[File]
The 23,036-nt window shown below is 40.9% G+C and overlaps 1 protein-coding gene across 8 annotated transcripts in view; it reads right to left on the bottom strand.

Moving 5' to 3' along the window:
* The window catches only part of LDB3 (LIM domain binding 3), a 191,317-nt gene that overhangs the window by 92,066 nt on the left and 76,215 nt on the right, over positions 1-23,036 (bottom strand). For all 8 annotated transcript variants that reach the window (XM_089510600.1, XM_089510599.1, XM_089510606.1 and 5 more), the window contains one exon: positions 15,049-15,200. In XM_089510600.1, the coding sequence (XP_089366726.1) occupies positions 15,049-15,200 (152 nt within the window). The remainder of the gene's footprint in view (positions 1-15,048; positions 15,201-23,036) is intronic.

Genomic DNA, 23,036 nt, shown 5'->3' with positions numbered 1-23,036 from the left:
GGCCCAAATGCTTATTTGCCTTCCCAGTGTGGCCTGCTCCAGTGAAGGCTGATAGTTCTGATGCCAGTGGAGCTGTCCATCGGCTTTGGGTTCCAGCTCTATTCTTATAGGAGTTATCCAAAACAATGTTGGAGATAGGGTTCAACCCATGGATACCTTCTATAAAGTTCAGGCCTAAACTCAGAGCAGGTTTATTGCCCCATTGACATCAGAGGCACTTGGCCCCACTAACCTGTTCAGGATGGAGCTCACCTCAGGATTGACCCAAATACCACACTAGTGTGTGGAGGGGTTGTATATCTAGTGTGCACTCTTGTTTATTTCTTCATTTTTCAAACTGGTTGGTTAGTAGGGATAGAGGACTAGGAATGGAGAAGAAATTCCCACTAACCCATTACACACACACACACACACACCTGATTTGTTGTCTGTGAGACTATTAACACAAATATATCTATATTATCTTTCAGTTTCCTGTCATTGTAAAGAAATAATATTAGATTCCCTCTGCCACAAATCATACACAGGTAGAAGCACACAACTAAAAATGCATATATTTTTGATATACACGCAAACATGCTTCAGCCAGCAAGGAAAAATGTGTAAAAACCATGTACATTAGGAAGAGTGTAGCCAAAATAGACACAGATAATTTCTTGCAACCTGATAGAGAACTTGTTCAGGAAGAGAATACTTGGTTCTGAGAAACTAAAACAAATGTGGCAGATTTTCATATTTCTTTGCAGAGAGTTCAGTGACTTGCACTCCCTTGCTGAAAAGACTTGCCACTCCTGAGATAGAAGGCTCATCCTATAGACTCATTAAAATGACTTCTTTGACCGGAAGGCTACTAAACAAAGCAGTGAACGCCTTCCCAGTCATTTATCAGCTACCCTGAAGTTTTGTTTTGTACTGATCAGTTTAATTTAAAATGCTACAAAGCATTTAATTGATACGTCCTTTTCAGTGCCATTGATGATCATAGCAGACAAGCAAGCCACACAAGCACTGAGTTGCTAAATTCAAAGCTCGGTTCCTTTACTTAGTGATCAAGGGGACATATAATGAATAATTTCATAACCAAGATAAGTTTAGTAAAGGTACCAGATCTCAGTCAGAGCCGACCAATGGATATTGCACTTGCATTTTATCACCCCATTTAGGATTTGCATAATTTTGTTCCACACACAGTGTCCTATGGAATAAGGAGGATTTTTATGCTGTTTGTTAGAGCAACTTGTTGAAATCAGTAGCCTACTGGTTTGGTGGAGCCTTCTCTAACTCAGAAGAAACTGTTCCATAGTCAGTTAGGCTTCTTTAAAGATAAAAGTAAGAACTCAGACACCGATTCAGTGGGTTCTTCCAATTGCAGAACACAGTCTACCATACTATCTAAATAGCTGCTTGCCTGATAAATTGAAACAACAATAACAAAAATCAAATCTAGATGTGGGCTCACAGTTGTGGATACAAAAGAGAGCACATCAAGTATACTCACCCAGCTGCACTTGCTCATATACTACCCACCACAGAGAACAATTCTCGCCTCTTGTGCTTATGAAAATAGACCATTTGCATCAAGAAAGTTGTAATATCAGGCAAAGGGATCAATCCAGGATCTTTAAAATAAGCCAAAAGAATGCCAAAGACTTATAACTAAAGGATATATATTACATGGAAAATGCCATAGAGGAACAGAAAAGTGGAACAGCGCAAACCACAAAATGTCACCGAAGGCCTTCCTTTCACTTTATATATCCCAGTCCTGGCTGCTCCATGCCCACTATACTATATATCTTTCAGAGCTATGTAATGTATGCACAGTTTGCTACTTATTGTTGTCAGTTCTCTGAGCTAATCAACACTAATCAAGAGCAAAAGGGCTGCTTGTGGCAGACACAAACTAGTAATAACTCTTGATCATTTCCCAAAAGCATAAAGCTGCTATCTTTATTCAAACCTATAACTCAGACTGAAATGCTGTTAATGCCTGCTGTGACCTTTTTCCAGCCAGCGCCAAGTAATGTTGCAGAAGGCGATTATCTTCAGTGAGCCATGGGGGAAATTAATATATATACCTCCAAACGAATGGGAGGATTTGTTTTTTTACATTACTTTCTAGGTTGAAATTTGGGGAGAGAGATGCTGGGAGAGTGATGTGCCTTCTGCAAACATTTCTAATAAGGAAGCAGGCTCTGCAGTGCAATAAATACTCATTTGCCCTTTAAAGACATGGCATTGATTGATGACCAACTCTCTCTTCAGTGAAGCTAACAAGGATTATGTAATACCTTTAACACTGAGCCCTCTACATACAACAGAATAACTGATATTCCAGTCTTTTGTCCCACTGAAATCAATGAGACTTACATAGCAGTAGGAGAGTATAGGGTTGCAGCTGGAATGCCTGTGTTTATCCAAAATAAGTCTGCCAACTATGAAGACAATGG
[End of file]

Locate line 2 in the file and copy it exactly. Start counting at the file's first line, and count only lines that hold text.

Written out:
Moving 5' to 3' along the window: